Over two centuries ago, famed British banker Nathan Mayer Rothschild coined the trading phrase, “buy on the sound of cannons; sell on the sound of trumpets.” He was insinuating that markets tend to panic at the outbreak of wars (“the sound of cannons”), presenting good long-term values. On the other hand, markets typically become sanguine once a conflict comes to an end (“the sound of trumpets”), driving them to elevated levels where traders may want to consider selling.
So, what to do with emerging equities? Do we hear cannons yet? For example, all the rhetoric about a trade war has pushed China’s domestic market into official bear market territory this week. The Shanghai index fell below 2,800 for the first time in two years and is now down roughly 22% from its January peak, as you can see below.
Likewise, the broad based emerging market ETF (EEM) is down almost 19% from its peak on January 26th.
Emerging market currencies have also been slammed. The JP Morgan EM currency index is off a cool 11% since January.
The list of reasons for such performance is well known, but the big three are:
- It’s hard not to put trade war fears at the top of the list.
- Then there is Fed policy. More rate hikes and quantitative tightening are a double-barreled blow as liquidity becomes tighter.
- A related point concerns the dollar. A strong dollar is a problem for countries with a lot of dollar denominated debt. Yes Turkey, we are looking at you!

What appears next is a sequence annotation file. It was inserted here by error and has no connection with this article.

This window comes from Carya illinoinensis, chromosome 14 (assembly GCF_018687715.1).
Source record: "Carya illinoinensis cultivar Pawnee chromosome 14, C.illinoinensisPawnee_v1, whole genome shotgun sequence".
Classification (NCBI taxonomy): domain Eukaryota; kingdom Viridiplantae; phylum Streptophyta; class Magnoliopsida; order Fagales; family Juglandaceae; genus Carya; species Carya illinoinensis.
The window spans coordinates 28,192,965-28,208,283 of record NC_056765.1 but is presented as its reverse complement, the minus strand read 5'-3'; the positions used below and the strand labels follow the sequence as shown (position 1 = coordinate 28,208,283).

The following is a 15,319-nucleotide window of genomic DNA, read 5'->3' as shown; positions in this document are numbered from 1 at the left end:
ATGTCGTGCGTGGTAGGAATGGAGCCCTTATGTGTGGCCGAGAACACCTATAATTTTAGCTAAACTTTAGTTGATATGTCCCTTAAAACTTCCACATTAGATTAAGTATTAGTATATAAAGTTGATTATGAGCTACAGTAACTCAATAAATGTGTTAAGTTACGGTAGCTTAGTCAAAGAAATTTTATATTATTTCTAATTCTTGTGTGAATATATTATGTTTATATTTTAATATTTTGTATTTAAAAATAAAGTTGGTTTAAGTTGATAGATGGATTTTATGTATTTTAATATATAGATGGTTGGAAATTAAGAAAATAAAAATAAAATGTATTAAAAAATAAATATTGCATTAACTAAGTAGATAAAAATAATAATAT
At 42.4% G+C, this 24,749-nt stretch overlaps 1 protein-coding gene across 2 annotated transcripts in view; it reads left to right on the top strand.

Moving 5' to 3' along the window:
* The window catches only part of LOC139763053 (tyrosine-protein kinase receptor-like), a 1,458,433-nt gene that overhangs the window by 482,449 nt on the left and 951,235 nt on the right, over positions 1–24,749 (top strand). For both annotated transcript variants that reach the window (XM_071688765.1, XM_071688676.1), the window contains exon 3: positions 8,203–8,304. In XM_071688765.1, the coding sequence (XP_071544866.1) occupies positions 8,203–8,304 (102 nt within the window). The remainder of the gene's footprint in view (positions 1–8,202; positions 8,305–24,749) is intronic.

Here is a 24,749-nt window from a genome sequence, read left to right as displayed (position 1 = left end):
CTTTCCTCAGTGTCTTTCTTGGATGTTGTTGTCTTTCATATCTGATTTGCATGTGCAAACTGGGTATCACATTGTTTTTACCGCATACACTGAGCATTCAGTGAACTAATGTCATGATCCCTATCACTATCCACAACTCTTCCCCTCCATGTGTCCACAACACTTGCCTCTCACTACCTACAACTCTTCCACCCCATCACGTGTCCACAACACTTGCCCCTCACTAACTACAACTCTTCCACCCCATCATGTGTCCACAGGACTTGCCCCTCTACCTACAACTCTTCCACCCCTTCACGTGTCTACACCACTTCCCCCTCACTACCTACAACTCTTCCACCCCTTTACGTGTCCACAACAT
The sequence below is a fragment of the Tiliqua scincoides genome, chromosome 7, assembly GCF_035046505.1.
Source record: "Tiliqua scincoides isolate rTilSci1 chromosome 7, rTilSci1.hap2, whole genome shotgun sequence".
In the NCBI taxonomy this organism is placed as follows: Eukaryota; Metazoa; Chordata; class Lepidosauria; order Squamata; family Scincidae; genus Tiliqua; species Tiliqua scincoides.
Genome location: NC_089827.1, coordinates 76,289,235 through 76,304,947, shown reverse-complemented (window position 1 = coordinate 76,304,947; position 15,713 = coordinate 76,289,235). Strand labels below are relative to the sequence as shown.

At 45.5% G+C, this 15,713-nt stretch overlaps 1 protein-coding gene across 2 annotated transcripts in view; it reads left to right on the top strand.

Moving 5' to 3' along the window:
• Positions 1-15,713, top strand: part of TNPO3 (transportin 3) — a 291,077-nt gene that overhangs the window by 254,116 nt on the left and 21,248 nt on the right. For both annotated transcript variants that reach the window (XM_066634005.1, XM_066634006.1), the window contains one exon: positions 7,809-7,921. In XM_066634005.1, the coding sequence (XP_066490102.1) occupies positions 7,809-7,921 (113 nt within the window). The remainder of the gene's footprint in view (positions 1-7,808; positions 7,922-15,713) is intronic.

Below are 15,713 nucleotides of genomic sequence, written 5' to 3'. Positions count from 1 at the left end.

Once again, does all this pain signal a buying opportunity for investors? Over the short-term maybe not. If the Fed continues to tighten through the end of the year then the trend of tighter liquidity and a strengthening dollar could persist. Both would be a headwind for EM.
However, longer-term investors may be hearing the faint sounds of cannons. Take the following article from Research Affiliates that was published this week. They lay out the case why the recent hints of panic may offer a buying opportunity for those with a time horizon beyond the next quarter or two. Their argument rests on two foundations:
1) The risks of a funding crisis in most EM countries is low. Based on their analysis, “60% of the EM asset class face little if any risk of a funding crisis.”
2) EM equities have fully pricing in the macro risks. Today EM equities are priced at less than half of US equities (based on the CAPE ratio.
The key quote from the article:
“Fear of emerging markets seems more elevated today than at any time since the early 2016 EM lows. Remarkably, even after EM stocks have delivered nearly a 100% total return from those lows, they remain comparatively cheap when measured by CAPE, price-to-book ratio, price-to-sales ratio, market cap to GDP, and other metrics. When the risks and the bad news are well known to the market and fear reigns supreme, it’s time to buy, not sell.”
Whether you agree with them or not, their view is worth considering before making drastic allocation moves.
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